Although old-timey cowboys spent a vast majority of their days rounding up cattle, they were quite the multitaskers, even developing their own lingo as they worked. Phrases such as "chew gravel" and the "best bib and tucker" were once commonplace among Wild Westerners, making "Cowboy" a foreign language to outsiders. Don't worry if you're at sea right now; keep scrolling, and you'll learn how to talk like a true cowboy. Trust us, you won't be barkin' at a knot.
Big Bugs Run The Show
The devastating winter of 1886-1887 led to more and more cowboys giving up the open range lifestyle. Instead, they went to work for privately owned ranches and the big bugs that owned them.
The big bugs, aka the boss, had cowboys doing more than just herding cattle. On the ranch, cowboys were in charge of day-to-day maintenance, such as mending fences, caring for the horses, and, in some instances, helped build the foundations of some frontier towns.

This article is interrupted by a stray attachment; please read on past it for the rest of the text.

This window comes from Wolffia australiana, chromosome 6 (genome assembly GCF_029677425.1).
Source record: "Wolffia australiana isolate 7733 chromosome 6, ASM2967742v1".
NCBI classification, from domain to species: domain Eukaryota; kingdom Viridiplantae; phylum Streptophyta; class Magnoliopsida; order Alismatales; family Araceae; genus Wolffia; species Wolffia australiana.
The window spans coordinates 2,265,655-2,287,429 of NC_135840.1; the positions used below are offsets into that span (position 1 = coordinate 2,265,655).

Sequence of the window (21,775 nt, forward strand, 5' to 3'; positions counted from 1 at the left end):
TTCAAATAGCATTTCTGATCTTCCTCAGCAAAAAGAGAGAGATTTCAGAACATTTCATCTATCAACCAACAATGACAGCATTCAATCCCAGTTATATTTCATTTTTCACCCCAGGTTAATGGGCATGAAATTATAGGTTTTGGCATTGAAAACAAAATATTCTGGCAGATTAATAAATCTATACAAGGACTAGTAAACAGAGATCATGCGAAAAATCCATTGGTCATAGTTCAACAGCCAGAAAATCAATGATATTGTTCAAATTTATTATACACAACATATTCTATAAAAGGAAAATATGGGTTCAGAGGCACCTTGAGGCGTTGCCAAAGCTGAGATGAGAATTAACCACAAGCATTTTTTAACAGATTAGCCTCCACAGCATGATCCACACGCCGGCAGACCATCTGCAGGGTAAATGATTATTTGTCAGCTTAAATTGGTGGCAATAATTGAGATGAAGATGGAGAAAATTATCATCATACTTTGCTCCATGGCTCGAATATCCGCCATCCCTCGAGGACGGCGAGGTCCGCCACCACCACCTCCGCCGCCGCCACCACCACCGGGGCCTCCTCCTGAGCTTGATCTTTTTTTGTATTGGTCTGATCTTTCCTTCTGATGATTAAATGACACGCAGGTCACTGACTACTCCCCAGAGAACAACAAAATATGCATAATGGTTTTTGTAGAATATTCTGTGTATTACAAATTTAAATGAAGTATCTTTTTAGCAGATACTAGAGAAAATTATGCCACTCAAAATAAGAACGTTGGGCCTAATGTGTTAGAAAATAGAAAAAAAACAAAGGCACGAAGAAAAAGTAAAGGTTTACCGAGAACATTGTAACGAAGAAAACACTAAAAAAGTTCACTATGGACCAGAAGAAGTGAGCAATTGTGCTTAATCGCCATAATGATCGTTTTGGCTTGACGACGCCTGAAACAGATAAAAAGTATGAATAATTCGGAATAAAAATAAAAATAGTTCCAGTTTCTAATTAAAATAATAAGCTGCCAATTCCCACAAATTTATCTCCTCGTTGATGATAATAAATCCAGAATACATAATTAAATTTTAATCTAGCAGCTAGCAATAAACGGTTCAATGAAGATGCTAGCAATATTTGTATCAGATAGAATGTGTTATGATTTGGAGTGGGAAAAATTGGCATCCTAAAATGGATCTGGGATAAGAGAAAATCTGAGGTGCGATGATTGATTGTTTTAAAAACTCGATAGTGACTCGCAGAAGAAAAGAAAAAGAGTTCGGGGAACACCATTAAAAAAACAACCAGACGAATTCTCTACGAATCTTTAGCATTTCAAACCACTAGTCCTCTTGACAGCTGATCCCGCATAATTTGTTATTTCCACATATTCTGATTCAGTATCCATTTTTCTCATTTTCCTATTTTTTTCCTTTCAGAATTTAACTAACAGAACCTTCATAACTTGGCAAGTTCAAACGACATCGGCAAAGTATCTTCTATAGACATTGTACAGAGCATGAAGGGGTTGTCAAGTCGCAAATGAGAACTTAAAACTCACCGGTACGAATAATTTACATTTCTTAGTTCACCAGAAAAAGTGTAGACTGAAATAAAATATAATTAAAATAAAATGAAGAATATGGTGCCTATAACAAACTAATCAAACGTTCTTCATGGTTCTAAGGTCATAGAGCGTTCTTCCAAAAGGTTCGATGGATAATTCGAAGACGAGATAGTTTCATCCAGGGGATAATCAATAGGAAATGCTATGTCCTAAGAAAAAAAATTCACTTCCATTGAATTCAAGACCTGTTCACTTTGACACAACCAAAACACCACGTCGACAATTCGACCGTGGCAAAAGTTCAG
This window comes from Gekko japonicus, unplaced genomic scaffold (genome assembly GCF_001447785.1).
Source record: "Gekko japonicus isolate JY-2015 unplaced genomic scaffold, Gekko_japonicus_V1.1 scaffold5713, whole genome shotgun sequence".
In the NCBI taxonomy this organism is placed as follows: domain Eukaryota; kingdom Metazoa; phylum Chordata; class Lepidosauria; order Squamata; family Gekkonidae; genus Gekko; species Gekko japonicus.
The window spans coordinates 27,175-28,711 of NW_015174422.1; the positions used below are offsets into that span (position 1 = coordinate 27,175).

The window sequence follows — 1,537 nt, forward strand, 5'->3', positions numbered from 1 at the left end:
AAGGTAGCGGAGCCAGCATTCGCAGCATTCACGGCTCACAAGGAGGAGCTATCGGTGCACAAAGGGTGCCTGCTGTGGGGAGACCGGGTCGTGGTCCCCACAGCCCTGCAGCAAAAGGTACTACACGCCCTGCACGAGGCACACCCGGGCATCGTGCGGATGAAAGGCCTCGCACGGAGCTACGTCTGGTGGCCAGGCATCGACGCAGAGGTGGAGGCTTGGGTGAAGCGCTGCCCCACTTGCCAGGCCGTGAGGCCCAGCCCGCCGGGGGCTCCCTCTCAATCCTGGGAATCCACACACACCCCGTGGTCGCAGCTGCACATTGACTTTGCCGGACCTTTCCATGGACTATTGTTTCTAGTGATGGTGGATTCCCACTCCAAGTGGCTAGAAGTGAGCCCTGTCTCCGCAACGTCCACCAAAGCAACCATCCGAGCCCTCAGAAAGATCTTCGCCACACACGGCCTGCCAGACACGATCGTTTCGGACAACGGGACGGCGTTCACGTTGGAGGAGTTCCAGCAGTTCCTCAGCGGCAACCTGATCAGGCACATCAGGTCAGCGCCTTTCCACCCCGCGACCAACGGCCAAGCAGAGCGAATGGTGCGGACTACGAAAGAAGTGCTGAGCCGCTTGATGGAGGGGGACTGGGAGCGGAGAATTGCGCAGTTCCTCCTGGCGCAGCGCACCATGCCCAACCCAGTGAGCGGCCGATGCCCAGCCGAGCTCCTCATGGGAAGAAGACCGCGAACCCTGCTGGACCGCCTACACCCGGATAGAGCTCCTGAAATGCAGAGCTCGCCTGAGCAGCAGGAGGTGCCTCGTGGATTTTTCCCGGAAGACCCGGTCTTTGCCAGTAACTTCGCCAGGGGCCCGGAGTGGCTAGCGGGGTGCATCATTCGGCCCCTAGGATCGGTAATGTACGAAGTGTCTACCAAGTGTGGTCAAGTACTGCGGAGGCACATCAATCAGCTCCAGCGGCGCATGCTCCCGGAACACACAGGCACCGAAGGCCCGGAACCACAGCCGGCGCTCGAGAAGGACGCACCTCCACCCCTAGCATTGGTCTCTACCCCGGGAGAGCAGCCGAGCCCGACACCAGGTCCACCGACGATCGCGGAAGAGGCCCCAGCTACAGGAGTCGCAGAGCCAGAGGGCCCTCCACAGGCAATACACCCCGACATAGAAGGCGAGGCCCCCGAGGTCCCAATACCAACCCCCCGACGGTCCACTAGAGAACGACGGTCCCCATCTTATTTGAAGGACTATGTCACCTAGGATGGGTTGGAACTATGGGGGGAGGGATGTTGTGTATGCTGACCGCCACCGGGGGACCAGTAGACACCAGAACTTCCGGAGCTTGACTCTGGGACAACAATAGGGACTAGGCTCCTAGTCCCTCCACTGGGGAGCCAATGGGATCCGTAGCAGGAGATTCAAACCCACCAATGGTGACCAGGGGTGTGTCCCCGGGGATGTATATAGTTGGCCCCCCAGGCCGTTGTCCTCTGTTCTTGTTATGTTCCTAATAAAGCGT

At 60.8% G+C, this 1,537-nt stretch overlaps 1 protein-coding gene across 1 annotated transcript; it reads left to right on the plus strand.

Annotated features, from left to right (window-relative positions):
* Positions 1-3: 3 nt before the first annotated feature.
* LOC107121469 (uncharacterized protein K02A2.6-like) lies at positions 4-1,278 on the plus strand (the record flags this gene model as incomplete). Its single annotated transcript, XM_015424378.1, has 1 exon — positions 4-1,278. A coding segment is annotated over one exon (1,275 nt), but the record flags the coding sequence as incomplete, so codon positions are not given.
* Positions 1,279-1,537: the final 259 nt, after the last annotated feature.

Horses Get Owl Headed If They Sense Trouble
It can take from eight to 12 cowboys during busy seasons to wrangle up to 3,000 head of cattle and get them to the correct location. That's a lot of men and livestock for potential bandits or wild animals to pick off.
Thankfully, horses are pretty wary of their surroundings. And if a horse stars getting owl headed or won't stop looking around, it's a safe bet that there is danger lurking close by.
Waddies Moved From Ranch To Ranch
The main job of a cowboy is to tend to the cattle, rounding them up and getting them ready to transport via train to potential buyers. Some of these men even drift from ranch to ranch during busy times to help move livestock, branding their hides in order to differentiate which cattle came from which ranch.